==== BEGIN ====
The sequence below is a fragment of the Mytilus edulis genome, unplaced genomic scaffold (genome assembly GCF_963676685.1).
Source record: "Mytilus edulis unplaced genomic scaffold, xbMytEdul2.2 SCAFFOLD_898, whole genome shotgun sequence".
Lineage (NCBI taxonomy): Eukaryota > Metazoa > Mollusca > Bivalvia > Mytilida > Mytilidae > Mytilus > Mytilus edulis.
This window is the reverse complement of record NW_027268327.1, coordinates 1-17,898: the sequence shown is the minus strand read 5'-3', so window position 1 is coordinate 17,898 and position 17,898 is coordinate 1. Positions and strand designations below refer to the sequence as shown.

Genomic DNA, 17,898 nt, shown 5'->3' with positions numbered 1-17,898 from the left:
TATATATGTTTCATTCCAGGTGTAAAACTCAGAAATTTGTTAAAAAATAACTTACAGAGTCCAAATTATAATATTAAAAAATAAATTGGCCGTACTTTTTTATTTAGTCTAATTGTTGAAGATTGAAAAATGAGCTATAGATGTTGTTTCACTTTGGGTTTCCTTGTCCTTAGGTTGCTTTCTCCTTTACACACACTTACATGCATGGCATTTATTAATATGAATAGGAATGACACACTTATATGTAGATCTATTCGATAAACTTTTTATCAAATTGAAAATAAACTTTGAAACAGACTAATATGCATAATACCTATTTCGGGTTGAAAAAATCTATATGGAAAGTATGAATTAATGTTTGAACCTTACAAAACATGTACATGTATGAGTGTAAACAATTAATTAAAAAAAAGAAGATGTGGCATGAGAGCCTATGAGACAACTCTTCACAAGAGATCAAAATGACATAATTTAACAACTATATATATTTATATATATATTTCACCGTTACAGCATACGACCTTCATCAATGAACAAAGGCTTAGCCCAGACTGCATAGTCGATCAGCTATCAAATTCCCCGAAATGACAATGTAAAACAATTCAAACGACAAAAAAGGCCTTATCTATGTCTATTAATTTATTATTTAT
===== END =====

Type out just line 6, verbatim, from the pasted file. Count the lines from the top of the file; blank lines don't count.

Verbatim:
TATATATGTTTCATTCCAGGTGTAAAACTCAGAAATTTGTTAAAAAATAACTTACAGAGTCCAAATTATAATATTAAAAAATAAATTGGCCGTACTTTTTTATTTAGTCTAATTGTTGAAGATTGAAAAATGAGCTATAGATGTTGTTTCACTTTGGGTTTCCTTGTCCTTAGGTTGCTTTCTCCTTTACACACACTTACATGCATGGCATTTATTAATATGAATAGGAATGACACACTTATATGTAGATCTATTCGATAAACTTTTTATCAAATTGAAAATAAACTTTGAAACAGACTAATATGCATAATACCTATTTCGGGTTGAAAAAATCTATATGGAAAGTATGAATTAATGTTTGAACCTTACAAAACATGTACATGTATGAGTGTAAACAATTAATTAAAAAAAAGAAGATGTGGCATGAGAGCCTATGAGACAACTCTTCACAAGAGATCAAAATGACATAATTTAACAACTATATATATTTATATATATATTTCACCGTTACAGCATACGACCTTCATCAATGAACAAAGGCTTAGCCCAGACTGCATAGTCGATCAGCTATCAAATTCCCCGAAATGACAATGTAAAACAATTCAAACGACAAAAAAGGCCTTATCTATGTCTATTAATTTATTATTTAT